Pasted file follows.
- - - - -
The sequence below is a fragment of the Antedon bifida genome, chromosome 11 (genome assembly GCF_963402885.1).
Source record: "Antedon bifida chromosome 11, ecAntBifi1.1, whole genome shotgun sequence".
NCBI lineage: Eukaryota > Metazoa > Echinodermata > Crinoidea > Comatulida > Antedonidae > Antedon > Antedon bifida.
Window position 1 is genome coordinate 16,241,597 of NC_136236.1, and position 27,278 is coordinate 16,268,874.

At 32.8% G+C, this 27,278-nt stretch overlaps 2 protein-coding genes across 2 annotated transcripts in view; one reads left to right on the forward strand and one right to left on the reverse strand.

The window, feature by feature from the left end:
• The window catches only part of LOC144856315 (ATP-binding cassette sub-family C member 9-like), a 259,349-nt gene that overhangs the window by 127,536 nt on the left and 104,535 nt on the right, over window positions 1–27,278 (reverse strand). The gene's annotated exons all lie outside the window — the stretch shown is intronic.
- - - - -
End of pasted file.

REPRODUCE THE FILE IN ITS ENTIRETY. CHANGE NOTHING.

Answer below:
The sequence below is a fragment of the Antedon bifida genome, chromosome 11 (genome assembly GCF_963402885.1).
Source record: "Antedon bifida chromosome 11, ecAntBifi1.1, whole genome shotgun sequence".
NCBI lineage: Eukaryota > Metazoa > Echinodermata > Crinoidea > Comatulida > Antedonidae > Antedon > Antedon bifida.
Window position 1 is genome coordinate 16,241,597 of NC_136236.1, and position 27,278 is coordinate 16,268,874.

At 32.8% G+C, this 27,278-nt stretch overlaps 2 protein-coding genes across 2 annotated transcripts in view; one reads left to right on the forward strand and one right to left on the reverse strand.

The window, feature by feature from the left end:
• The window catches only part of LOC144856315 (ATP-binding cassette sub-family C member 9-like), a 259,349-nt gene that overhangs the window by 127,536 nt on the left and 104,535 nt on the right, over window positions 1–27,278 (reverse strand). The gene's annotated exons all lie outside the window — the stretch shown is intronic.